using phoenix::push_back;
      using phoenix::insert;
      using phoenix::begin;
      using phoenix::end;
      using phoenix::construct;
      using phoenix::val;

      using ascii::char_;
      using ascii::string;
      using ascii::alpha;
      using ascii::alnum;
      using namespace qi::labels;

      // identifier such as move or ?from
      identifier %= raw[lexeme[((alpha | char_('_') | char_('?'))
                                >> *(alnum | char_('_') | char_('-')))]];

      // x | x y | x - type | x y z - type
      term_list =
      +(identifier          [push_back(_a, _1)])
       ('-' >
       identifier [qi::_val = phoenix::construct<TermList>(qi::_a, qi::_1)])
       eps        [qi::_val = phoenix::construct<TermList>(qi::_a, "object")]

      // (move x y z - loc r - robot item) // item is detault type - object
      predicate =
      > identifier       [at_c<0>(_val) = _1]
      > +(term_list      [insert(at_c<1>(_val), end(at_c<1>(_val)),   // <- ERROR
                                 begin(at_c<0>(_1)), end(at_c<0>(_1)))])
      > ')'

      term_list.name("term list");

      // on_error is called only when an expectation fails (> instead of >>)
       , std::cout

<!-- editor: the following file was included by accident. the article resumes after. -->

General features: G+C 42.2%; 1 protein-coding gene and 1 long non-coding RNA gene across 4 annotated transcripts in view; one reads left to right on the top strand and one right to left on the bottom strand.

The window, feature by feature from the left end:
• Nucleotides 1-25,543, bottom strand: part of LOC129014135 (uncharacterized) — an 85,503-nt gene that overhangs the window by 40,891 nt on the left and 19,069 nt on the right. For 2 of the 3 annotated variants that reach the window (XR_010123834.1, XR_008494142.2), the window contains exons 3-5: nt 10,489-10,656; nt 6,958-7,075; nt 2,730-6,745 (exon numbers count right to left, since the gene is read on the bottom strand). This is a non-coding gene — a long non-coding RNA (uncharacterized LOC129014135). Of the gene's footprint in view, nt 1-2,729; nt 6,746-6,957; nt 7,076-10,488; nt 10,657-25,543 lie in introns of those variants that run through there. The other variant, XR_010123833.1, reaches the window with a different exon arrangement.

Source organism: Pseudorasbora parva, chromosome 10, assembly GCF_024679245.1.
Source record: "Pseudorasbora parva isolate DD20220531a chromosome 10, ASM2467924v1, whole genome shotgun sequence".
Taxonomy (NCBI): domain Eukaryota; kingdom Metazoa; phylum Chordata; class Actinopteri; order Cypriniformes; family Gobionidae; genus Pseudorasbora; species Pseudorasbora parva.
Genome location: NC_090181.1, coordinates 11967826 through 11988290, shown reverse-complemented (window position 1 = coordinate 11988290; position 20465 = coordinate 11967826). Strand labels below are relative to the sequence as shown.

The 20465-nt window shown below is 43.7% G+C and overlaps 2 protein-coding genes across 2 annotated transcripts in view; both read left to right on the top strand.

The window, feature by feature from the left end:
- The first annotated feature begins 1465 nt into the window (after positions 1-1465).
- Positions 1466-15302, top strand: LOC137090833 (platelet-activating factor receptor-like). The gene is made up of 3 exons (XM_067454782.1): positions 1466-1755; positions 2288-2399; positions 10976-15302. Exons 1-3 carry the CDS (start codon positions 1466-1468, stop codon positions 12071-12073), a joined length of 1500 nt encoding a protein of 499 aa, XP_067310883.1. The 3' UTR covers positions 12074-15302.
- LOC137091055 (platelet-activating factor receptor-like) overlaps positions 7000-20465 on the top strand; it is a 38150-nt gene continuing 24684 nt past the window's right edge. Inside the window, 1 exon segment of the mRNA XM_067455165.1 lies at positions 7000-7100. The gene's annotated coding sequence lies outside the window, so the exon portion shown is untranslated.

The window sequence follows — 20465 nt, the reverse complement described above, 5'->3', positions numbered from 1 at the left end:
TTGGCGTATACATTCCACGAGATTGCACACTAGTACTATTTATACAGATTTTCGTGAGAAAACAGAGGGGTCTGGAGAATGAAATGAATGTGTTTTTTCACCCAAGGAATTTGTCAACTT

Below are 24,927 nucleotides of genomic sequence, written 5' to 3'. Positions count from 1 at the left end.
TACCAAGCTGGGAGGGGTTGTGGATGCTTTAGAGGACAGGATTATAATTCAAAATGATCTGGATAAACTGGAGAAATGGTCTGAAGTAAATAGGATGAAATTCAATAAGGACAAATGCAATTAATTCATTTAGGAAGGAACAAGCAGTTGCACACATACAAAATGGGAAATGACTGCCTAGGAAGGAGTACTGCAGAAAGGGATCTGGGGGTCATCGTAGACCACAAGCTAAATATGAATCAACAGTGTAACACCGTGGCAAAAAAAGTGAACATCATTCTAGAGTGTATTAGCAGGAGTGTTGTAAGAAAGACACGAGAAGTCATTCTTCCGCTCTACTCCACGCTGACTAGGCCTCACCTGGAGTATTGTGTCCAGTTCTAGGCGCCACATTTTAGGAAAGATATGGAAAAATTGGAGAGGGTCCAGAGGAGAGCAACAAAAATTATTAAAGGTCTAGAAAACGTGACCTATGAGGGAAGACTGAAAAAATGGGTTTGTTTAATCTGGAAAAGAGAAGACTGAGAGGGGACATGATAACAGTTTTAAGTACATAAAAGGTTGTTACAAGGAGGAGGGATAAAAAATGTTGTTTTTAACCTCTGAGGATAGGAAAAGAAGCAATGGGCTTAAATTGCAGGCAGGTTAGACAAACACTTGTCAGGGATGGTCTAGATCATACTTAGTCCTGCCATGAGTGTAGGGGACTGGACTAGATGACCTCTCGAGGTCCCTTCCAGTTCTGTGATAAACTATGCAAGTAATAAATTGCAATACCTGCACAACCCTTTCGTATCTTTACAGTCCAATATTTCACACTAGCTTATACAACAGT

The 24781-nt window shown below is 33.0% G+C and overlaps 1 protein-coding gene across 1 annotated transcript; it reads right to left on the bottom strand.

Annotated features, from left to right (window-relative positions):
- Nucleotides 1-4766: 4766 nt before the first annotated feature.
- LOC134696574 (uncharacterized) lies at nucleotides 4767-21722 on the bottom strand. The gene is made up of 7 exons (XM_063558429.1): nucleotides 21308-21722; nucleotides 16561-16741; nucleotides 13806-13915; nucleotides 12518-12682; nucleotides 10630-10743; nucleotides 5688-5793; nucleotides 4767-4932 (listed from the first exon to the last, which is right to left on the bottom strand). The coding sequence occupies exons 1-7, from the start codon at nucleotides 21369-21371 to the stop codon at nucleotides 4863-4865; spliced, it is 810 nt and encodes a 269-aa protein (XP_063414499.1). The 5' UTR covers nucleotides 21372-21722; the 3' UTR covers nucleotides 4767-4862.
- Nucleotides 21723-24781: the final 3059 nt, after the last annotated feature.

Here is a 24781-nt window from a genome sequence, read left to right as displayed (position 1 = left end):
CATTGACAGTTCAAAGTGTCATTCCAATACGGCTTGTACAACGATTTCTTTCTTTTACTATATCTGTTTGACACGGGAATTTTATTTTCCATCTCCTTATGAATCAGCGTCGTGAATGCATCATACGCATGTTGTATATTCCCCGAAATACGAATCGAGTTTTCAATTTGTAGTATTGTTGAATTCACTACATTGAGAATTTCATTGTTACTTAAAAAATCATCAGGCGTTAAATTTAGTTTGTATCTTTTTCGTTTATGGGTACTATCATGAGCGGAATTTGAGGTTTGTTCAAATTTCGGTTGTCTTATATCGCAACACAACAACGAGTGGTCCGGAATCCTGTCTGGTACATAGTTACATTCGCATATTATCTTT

<< val("Error! Expecting ")
       << _4                               // what failed?
       << val(" here: \"")
       << construct<std::string>(_3, _2)   // iterators to error-pos, end
       << val("\"")
       << std::endl

    qi::rule<Iterator, std::string(), Skipper> identifier;

    qi::rule<Iterator, TermList(),
             qi::locals<std::vector<std::string>>, Skipper> term_list;

    qi::rule<Iterator, Predicate(),
             qi::locals<std::vector<Variable>>, Skipper> predicate;

} // namespace client

int main(int argc, const char** argv)
  typedef std::string::const_iterator iterator_type;
  typedef client::strips_domain_grammar<iterator_type> domain_grammar;

  domain_grammar g;

  std::string str;
  while (std::getline(std::cin, str))
    if (str.empty() || str[0] == 'q' || str[0] == 'Q')

    using boost::spirit::ascii::space;

    client::Predicate predicate;
    std::string::const_iterator iter = str.begin();
    std::string::const_iterator end = str.end();
    bool r = phrase_parse(iter, end, g, space, predicate);